on a 24-acre site west of campus, where engineers perform a wide range of
propulsion-related research in rockets, jet engines and other internal
combustion engines.

"Support from the 21st Century Research and Technology Fund made it possible to
inject new energy into the propulsion and power effort at Purdue, which is one
of our true legacies," said E. Daniel Hirleman, the William E. and Florence E.
Perry Head of the School of Mechanical Engineering.

A critical part of the lab is a system that pressurizes the rocket fuel before
feeding it to the test engines — a step that enables the facility to simulate
the real thing. The Purdue lab is believed to be the only university facility in
the nation capable of firing rockets with propellant-feed pressures up to 6,000
pounds per square inch and thrust levels up to 10,000 pounds of force, which are
typical conditions that exist in advanced chemical rocket engines.

Rockets use special turbopumps to inject fuel at high pressure into the
combustion chamber. In the lab setting, however, it is safer and more practical
to use high-pressure nitrogen to push the fuel into the engine instead of using
the turbopumps. Liquid nitrogen is held in a 2,400-gallon tank maintained at
about minus 300 degrees Fahrenheit. The nitrogen is vaporized and transferred
via metal tubing to holding tanks at pressures as high as 6,000 pounds per
square inch for use in the experiments. While the engines are running in the
test cells, data are collected by various sensors, and video cameras record the

Another unusual feature in the lab is a large tank, or "heat exchanger," in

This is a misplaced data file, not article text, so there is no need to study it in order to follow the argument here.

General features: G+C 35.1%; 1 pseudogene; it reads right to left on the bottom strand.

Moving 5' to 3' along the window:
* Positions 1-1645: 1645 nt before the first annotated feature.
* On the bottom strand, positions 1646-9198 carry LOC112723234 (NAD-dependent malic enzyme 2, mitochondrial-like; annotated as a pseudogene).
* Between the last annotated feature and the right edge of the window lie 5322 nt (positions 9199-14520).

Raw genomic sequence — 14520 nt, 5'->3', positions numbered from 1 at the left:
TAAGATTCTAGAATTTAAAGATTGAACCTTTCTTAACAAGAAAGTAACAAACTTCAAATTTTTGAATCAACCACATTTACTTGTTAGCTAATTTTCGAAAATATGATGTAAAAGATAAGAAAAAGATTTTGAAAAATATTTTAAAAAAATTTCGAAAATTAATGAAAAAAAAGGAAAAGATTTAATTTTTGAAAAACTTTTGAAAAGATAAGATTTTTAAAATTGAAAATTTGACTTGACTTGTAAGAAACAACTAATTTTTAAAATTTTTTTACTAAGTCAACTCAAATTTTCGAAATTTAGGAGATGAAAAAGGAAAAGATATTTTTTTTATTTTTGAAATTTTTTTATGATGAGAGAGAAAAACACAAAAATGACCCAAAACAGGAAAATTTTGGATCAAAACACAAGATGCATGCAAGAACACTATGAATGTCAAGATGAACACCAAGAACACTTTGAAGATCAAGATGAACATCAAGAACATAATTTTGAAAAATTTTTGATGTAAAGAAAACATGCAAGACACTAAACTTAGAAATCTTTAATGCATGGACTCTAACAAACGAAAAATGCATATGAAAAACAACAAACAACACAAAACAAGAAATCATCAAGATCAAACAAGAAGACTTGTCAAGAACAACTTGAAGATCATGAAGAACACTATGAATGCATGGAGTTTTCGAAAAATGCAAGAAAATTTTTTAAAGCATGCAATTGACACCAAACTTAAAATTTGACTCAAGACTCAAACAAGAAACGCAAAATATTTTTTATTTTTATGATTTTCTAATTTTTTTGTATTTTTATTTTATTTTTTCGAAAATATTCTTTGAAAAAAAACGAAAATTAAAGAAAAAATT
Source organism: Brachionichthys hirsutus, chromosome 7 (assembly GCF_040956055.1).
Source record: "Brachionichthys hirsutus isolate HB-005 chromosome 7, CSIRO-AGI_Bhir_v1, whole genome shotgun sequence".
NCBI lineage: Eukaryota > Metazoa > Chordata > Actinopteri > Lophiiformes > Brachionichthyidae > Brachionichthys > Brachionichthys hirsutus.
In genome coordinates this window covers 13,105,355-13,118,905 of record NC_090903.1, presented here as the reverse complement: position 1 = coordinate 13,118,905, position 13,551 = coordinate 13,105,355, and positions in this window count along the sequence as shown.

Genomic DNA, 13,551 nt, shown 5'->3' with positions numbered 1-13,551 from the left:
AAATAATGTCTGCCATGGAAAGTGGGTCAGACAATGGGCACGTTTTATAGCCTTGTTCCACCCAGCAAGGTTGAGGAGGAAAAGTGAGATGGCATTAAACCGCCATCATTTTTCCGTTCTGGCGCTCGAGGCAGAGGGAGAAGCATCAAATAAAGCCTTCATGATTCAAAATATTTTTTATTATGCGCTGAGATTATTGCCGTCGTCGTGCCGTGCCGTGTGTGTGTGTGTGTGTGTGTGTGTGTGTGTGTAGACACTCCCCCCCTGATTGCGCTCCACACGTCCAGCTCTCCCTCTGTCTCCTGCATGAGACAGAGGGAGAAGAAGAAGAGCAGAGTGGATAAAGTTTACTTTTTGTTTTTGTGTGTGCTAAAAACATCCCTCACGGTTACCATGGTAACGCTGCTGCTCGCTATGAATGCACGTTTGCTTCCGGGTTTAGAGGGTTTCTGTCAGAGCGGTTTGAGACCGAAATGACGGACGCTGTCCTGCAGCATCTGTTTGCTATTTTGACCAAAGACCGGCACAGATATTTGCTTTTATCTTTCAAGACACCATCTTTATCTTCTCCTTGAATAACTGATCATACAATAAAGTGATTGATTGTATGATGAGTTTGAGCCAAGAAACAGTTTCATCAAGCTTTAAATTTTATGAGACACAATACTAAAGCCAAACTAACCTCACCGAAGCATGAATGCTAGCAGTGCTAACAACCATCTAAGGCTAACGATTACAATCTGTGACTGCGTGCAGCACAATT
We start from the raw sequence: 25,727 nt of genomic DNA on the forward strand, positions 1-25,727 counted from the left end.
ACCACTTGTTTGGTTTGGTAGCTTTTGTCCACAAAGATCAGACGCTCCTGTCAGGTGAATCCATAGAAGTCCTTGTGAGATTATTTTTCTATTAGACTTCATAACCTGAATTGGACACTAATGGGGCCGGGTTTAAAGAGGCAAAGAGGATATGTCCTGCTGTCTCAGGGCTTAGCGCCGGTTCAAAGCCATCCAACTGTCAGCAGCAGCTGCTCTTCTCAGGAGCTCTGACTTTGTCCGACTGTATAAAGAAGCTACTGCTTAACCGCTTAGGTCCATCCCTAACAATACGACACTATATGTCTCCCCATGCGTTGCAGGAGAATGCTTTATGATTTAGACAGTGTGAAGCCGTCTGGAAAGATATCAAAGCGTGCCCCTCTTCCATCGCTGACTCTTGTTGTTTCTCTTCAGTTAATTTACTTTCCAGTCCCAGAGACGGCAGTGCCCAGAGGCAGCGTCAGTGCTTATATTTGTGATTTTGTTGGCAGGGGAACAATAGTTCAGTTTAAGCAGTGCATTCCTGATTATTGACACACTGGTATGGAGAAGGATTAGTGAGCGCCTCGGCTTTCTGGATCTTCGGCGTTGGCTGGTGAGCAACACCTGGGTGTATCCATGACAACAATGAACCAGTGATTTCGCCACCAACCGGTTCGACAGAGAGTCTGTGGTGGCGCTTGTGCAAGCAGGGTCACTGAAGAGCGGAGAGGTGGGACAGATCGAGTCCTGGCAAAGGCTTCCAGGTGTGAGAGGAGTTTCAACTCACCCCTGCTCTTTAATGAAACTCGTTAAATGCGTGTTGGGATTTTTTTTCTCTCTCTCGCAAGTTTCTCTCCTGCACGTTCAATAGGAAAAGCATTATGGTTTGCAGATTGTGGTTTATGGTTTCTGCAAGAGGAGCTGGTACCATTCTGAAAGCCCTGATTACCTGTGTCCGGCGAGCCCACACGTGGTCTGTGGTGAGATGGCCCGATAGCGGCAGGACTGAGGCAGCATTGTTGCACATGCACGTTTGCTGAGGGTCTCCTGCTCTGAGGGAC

which natural gas heats air to test pulse-detonation and jet engines. Unlike
rockets, jet turbines and pulse-detonation engines scoop air from the atmosphere
in order to burn fuel. In live flights, the air in such engines is heated to
hundreds of degrees. To simulate those operating conditions, air is artificially
heated with natural gas and then fed into the test cell.

"I think we are well positioned to really contribute to a lot of the high-speed
propulsion systems that are being developed because we have a large air supply,
and we can heat air to simulate high-speed flight conditions," Heister said.

Yet another factor that sets the Purdue lab apart from other university
facilities is that it was designed originally for rocket testing.

"Because most facilities were not built to do this kind of work, they are
landlocked on their campuses or limited in other ways," Meyer said. "This lab
was intentionally created to be remote from campus to be able to do this kind of

Students are essential for the lab’s operation because they perform most of the
work, gaining valuable experience in the process.

"The students not only have to fulfill their rigorous course work, they also
come out here and do real engineering," Meyer said. "They do the lion’s share of
the work, running tubing and plumbing, doing the wiring, programming the
data-acquisition systems, hooking up instrumentation, conducting the test

Senior Kevin Miller of Goshen, Ind., said opportunities in the lab influenced
his decision to stay at Purdue for graduate studies.

"It’s extraordinary to have such firsthand exposure to all phases of a project,"
Miller said. "I chose to stay on for grad school because I am extremely excited
about the research that is being conducted here, and I feel that working in this
particular lab environment will enable me to develop rapidly as an engineer."

The first tests carried out in the refurbished lab were for Northrop Grumman
Space Technologies, which is developing rocket engines for a new generation of
space shuttles. Other work funded by NASA also will focus on testing engines for
future space shuttles.

"The high pressure lab has been an invaluable experience in terms of hands-on,
practical knowledge," said Adam Butt of Carmel, Ind., who is studying for a
master’s degree in aeronautics and astronautics. "Most engineers in the field
only work on one aspect of a system design. Here we have the opportunity not
only to design, but also to build, test, analyze, and redesign.

"It’s an amazing and rare opportunity."

Related Web site:

* Purdue School of Aeronautics and Astronautics Propulsion Web site

SpaceRef staff editor.